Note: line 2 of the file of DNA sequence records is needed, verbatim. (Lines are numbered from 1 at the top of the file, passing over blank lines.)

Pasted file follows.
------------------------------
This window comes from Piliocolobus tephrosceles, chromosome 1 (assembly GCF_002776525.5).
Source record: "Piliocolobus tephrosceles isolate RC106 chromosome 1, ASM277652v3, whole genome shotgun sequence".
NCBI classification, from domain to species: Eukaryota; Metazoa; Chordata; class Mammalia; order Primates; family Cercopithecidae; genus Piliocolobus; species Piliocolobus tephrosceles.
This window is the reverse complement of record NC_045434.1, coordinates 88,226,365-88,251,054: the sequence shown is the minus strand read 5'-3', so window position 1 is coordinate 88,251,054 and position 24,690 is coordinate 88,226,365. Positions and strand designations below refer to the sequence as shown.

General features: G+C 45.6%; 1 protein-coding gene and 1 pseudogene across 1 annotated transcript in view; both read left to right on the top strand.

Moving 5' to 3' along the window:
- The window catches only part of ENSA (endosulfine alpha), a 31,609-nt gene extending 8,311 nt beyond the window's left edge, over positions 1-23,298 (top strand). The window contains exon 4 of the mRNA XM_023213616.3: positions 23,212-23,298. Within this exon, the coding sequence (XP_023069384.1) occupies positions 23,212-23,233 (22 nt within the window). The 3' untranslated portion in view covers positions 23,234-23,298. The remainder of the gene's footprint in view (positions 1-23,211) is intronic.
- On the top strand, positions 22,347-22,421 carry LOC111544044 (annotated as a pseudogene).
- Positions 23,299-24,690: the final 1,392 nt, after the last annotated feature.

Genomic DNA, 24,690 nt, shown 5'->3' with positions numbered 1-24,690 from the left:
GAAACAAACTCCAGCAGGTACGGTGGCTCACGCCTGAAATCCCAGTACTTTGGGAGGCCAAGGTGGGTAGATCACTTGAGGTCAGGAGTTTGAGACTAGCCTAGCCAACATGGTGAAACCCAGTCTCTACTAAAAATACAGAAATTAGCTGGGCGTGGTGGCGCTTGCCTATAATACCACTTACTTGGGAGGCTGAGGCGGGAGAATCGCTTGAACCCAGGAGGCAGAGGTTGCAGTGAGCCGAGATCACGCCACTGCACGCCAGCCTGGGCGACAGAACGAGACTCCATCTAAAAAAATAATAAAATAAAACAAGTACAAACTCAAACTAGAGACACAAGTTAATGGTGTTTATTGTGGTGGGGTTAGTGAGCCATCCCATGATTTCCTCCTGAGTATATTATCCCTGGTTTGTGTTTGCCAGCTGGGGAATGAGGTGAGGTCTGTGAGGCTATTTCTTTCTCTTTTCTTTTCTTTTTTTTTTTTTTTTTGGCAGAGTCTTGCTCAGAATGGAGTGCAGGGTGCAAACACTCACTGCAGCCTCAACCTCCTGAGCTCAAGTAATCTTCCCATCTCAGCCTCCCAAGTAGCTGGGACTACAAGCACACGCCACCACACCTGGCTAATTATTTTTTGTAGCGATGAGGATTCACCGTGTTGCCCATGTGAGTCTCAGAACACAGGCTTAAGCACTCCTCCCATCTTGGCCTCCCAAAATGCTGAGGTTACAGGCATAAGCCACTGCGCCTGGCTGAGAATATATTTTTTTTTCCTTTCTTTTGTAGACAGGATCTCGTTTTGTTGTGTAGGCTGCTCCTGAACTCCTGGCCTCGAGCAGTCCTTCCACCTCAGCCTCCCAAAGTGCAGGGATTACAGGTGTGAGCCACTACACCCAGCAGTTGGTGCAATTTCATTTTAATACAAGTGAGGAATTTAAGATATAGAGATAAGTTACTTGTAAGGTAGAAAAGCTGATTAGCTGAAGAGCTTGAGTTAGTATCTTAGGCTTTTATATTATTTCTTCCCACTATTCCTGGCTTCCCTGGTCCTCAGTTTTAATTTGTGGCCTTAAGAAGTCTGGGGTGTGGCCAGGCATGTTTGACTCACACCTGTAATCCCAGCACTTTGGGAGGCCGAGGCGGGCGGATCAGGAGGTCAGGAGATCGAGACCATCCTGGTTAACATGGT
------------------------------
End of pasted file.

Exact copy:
Source record: "Piliocolobus tephrosceles isolate RC106 chromosome 1, ASM277652v3, whole genome shotgun sequence".